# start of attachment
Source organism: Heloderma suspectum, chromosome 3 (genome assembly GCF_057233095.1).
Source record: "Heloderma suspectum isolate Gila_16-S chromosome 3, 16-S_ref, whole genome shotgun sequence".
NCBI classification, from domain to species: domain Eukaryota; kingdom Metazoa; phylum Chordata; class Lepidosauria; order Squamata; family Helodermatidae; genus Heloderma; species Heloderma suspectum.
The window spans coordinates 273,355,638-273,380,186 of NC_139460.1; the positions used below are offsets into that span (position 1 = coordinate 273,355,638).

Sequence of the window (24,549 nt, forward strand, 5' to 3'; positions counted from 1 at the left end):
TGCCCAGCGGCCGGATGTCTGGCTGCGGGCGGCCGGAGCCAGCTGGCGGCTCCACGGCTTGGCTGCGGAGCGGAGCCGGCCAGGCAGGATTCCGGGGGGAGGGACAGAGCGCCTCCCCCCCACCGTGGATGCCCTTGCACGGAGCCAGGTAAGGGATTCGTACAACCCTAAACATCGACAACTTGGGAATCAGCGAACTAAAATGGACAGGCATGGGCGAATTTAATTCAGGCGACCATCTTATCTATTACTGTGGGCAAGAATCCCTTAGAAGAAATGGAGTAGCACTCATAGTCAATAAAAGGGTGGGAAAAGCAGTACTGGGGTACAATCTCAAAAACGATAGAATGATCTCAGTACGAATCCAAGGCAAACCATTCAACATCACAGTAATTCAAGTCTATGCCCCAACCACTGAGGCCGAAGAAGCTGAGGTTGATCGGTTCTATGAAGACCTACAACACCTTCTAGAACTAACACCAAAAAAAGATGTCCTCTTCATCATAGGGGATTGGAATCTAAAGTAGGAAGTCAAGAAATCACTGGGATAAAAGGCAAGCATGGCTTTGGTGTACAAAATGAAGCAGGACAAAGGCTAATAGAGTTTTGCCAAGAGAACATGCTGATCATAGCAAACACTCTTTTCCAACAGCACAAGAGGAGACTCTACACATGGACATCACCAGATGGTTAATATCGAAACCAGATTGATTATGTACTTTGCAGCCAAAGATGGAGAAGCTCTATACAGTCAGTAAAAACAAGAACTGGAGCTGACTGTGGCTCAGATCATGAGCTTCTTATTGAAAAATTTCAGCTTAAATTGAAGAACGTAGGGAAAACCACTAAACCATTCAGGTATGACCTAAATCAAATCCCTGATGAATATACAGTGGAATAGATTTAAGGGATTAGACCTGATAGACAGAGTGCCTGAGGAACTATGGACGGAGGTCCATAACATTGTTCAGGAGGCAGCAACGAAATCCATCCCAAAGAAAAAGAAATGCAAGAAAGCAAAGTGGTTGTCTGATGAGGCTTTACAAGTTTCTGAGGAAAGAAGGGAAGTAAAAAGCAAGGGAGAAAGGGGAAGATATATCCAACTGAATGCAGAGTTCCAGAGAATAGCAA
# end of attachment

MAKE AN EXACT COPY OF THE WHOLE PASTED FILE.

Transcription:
Source organism: Heloderma suspectum, chromosome 3 (genome assembly GCF_057233095.1).
Source record: "Heloderma suspectum isolate Gila_16-S chromosome 3, 16-S_ref, whole genome shotgun sequence".
NCBI classification, from domain to species: domain Eukaryota; kingdom Metazoa; phylum Chordata; class Lepidosauria; order Squamata; family Helodermatidae; genus Heloderma; species Heloderma suspectum.
The window spans coordinates 273,355,638-273,380,186 of NC_139460.1; the positions used below are offsets into that span (position 1 = coordinate 273,355,638).

Sequence of the window (24,549 nt, forward strand, 5' to 3'; positions counted from 1 at the left end):
TGCCCAGCGGCCGGATGTCTGGCTGCGGGCGGCCGGAGCCAGCTGGCGGCTCCACGGCTTGGCTGCGGAGCGGAGCCGGCCAGGCAGGATTCCGGGGGGAGGGACAGAGCGCCTCCCCCCCACCGTGGATGCCCTTGCACGGAGCCAGGTAAGGGATTCGTACAACCCTAAACATCGACAACTTGGGAATCAGCGAACTAAAATGGACAGGCATGGGCGAATTTAATTCAGGCGACCATCTTATCTATTACTGTGGGCAAGAATCCCTTAGAAGAAATGGAGTAGCACTCATAGTCAATAAAAGGGTGGGAAAAGCAGTACTGGGGTACAATCTCAAAAACGATAGAATGATCTCAGTACGAATCCAAGGCAAACCATTCAACATCACAGTAATTCAAGTCTATGCCCCAACCACTGAGGCCGAAGAAGCTGAGGTTGATCGGTTCTATGAAGACCTACAACACCTTCTAGAACTAACACCAAAAAAAGATGTCCTCTTCATCATAGGGGATTGGAATCTAAAGTAGGAAGTCAAGAAATCACTGGGATAAAAGGCAAGCATGGCTTTGGTGTACAAAATGAAGCAGGACAAAGGCTAATAGAGTTTTGCCAAGAGAACATGCTGATCATAGCAAACACTCTTTTCCAACAGCACAAGAGGAGACTCTACACATGGACATCACCAGATGGTTAATATCGAAACCAGATTGATTATGTACTTTGCAGCCAAAGATGGAGAAGCTCTATACAGTCAGTAAAAACAAGAACTGGAGCTGACTGTGGCTCAGATCATGAGCTTCTTATTGAAAAATTTCAGCTTAAATTGAAGAACGTAGGGAAAACCACTAAACCATTCAGGTATGACCTAAATCAAATCCCTGATGAATATACAGTGGAATAGATTTAAGGGATTAGACCTGATAGACAGAGTGCCTGAGGAACTATGGACGGAGGTCCATAACATTGTTCAGGAGGCAGCAACGAAATCCATCCCAAAGAAAAAGAAATGCAAGAAAGCAAAGTGGTTGTCTGATGAGGCTTTACAAGTTTCTGAGGAAAGAAGGGAAGTAAAAAGCAAGGGAGAAAGGGGAAGATATATCCAACTGAATGCAGAGTTCCAGAGAATAGCAA